How to apply for seasonal work in France as a non-EU citizen

Job adverts, work permits and visas - we explain the rules for employees and employers

Finding seasonal work like grape picking as a non-EU citizen is more complex, but doable if you follow the rules

Several readers have asked about the process for non-EU citizens coming to France for seasonal work, such as chalet or bar jobs, or fruit-picking – relating to a travailleur saisonnier visa and residency card.

Employer must send you a work permit

In short, the process starts with a job offer conditional on the potential employer obtaining an autorisation de travail (work permit) for the person. 

Obtaining a work permit requires that the job has first been advertised via the French job centre network for three weeks, except in certain sectors deemed to suffer from a scarcity of workers (sous tension), which currently includes agricultural work.

Read more: ‘My candid experiences of hiring grape pickers in France’

You must apply for a seasonal worker visa

The employer then sends the permit to the worker, who can apply for a seasonal worker visa at the French visa website

The worker must attend a visa appointment in their country, taking supporting documents.

Apply for a residency card within three months in France

The visa allows the person to come to work for three months.

During that time they must apply at the Étrangers en France website for a residency card allowing stays for work of up to six months per rolling 12-month period. 

It needs to be collected from a prefecture. 

Legal expert Marta Nahay, of Exilae in Nice and Paris, said a work contract is typically exchanged via email. 

The card can take three or four months

The card is often issued for a three-year period, but this is a maximum – legally, it is one to three. 

A text message is sent when it is ready to collect.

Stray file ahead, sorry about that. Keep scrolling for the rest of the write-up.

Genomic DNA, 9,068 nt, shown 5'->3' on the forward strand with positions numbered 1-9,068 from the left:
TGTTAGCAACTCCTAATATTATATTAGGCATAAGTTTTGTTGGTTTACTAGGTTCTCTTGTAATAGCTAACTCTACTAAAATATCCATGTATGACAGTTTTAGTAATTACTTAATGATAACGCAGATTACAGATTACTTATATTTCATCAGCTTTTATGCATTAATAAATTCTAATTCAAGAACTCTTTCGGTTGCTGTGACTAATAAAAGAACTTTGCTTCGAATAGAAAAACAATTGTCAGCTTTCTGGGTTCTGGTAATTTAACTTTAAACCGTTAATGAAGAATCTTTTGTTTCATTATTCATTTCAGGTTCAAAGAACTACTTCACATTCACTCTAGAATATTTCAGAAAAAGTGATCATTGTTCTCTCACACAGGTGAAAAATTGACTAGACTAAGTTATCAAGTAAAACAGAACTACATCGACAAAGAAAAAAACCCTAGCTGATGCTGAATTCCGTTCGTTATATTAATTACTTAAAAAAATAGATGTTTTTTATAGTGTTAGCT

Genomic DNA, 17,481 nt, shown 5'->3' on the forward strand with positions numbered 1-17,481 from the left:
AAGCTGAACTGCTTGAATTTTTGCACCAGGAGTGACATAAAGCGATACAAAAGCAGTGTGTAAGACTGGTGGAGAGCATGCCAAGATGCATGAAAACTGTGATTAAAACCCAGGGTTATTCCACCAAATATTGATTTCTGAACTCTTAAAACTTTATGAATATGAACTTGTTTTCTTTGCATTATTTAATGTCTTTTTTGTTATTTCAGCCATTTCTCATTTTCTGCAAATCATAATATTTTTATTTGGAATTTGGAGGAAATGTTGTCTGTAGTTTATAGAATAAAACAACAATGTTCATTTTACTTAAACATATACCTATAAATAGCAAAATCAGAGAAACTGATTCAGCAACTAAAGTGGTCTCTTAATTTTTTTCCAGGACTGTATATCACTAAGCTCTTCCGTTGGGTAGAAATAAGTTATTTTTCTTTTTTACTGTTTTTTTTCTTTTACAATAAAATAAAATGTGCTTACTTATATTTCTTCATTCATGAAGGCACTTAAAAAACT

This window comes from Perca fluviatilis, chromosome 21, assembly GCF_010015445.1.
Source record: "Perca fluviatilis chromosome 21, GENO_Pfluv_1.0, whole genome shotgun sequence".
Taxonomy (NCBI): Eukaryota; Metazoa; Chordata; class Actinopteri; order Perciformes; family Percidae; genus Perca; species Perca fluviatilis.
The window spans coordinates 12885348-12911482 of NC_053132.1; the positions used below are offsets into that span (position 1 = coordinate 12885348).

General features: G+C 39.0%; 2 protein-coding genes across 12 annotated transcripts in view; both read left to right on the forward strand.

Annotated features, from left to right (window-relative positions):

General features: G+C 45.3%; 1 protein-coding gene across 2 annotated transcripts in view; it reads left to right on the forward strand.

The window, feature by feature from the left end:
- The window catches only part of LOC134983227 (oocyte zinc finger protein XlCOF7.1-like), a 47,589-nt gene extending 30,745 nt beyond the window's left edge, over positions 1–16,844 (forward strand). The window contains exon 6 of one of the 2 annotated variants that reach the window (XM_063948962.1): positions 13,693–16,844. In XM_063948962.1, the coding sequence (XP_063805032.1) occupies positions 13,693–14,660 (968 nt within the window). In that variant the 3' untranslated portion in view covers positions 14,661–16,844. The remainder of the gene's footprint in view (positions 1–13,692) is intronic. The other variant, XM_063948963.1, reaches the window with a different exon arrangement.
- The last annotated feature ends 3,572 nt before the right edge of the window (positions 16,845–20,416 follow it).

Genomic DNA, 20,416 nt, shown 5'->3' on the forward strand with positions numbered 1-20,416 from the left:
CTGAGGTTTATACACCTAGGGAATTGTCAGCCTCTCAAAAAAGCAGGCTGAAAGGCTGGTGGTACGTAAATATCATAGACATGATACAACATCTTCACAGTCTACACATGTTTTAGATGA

“It can take three or four months, but mostly people come on contracts of over three months. It’s rare an employer would bring someone for a very short period.” 

A receipt attestation issued on applying for the card allows work until it is issued.

Employing a non-EU seasonal worker

Ms Nahay said: “The employer doesn’t have to put forward such detailed reasons for taking the person on as they would do if they were offering a permanent contract. 

“As long as they have some experience in the sector, it is presumed they will be able to work.” 

The advert can be targeted – for example, stating that the person should have English-language skills. 

“If there are applications during the advert period, it does not mean it is impossible to offer the job to the non-EU candidate, but the employer would have to justify why they rejected the others.”

Changing jobs or extending a stay

Ms Nahay said it is possible, depending on the contract, to come for a block of up to six months, or to come for shorter periods at different times of the year. 

If the employer wishes to hire the person in a future year, or if that person wants to change employers, they would have to start a new contract, with a new work authorization, but not a new residency card. 

Contracts are a CDD (temporary work).

Read more: Explained: Types of employment contracts in France

It is also possible to apply to extend the card after the three years, with an application in France three months before it expires. 

“It means you can, for example, spend six years doing temporary work in France, if you make frequent return trips.”

You need a French address to apply for a visa

Avocate Fatou Babou, from Bordeaux, said those interested should start months in advance, checking the website of France Tra­vail for jobs. 

Interviews are often carried out at a distance. It is possible to speak to would-be employers on a visit to France but the person would have to be in their country of origin when they apply for the visa.

“The meeting can take place by any means. I’ve had owners of maisons d’hôte chalets in France, who go to the UK to meet potential chefs and maîtres d’hôtel.”

Ms Babou said it is best for the employer to provide accommodation, so the person has a French address they can give in their visa application. 

“If there is no address, the visa will generally be refused,” she said.

You do need relevant experience to apply for a job

In France, the person will be expected to attend a medical check at the offices of Ofii, she said. 

In the three-year period, a person can work for different employers or sectors, subject to new contracts and permits.

Ms Babou said dossiers of nationals such as Britons and Americans are likely to be treated more favourably by the French visa authorities than many other non-EU nationals. 

It is advisable, however, to obtain suitable experience in your home country, such as hospitality or agriculture, before applying to do similar work in France.